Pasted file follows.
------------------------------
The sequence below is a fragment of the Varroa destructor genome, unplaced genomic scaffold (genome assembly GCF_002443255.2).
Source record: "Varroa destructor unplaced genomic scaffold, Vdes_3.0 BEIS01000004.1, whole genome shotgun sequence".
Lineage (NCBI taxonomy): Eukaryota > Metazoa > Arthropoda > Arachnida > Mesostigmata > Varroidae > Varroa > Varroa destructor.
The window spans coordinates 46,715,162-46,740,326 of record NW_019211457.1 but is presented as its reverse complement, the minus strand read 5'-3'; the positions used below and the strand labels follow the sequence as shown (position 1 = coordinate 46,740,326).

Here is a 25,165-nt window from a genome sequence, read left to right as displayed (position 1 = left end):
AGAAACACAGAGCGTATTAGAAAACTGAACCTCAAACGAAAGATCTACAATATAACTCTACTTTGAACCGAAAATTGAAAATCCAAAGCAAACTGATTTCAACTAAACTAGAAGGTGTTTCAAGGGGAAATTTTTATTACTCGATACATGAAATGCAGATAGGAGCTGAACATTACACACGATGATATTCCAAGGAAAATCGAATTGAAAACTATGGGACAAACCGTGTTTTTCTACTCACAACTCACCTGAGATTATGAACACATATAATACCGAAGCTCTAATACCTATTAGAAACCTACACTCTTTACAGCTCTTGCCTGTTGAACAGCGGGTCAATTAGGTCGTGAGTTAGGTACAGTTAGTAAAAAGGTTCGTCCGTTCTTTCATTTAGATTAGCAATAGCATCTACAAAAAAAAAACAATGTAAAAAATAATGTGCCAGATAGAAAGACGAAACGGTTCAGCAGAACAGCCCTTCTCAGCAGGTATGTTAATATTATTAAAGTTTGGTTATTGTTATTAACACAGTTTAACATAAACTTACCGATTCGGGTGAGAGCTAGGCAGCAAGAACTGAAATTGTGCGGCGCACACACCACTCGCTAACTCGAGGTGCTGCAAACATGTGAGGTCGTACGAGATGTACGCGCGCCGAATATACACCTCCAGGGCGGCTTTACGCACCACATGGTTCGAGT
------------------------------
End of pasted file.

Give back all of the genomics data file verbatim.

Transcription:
The sequence below is a fragment of the Varroa destructor genome, unplaced genomic scaffold (genome assembly GCF_002443255.2).
Source record: "Varroa destructor unplaced genomic scaffold, Vdes_3.0 BEIS01000004.1, whole genome shotgun sequence".
Lineage (NCBI taxonomy): Eukaryota > Metazoa > Arthropoda > Arachnida > Mesostigmata > Varroidae > Varroa > Varroa destructor.
The window spans coordinates 46,715,162-46,740,326 of record NW_019211457.1 but is presented as its reverse complement, the minus strand read 5'-3'; the positions used below and the strand labels follow the sequence as shown (position 1 = coordinate 46,740,326).

Here is a 25,165-nt window from a genome sequence, read left to right as displayed (position 1 = left end):
AGAAACACAGAGCGTATTAGAAAACTGAACCTCAAACGAAAGATCTACAATATAACTCTACTTTGAACCGAAAATTGAAAATCCAAAGCAAACTGATTTCAACTAAACTAGAAGGTGTTTCAAGGGGAAATTTTTATTACTCGATACATGAAATGCAGATAGGAGCTGAACATTACACACGATGATATTCCAAGGAAAATCGAATTGAAAACTATGGGACAAACCGTGTTTTTCTACTCACAACTCACCTGAGATTATGAACACATATAATACCGAAGCTCTAATACCTATTAGAAACCTACACTCTTTACAGCTCTTGCCTGTTGAACAGCGGGTCAATTAGGTCGTGAGTTAGGTACAGTTAGTAAAAAGGTTCGTCCGTTCTTTCATTTAGATTAGCAATAGCATCTACAAAAAAAAAACAATGTAAAAAATAATGTGCCAGATAGAAAGACGAAACGGTTCAGCAGAACAGCCCTTCTCAGCAGGTATGTTAATATTATTAAAGTTTGGTTATTGTTATTAACACAGTTTAACATAAACTTACCGATTCGGGTGAGAGCTAGGCAGCAAGAACTGAAATTGTGCGGCGCACACACCACTCGCTAACTCGAGGTGCTGCAAACATGTGAGGTCGTACGAGATGTACGCGCGCCGAATATACACCTCCAGGGCGGCTTTACGCACCACATGGTTCGAGT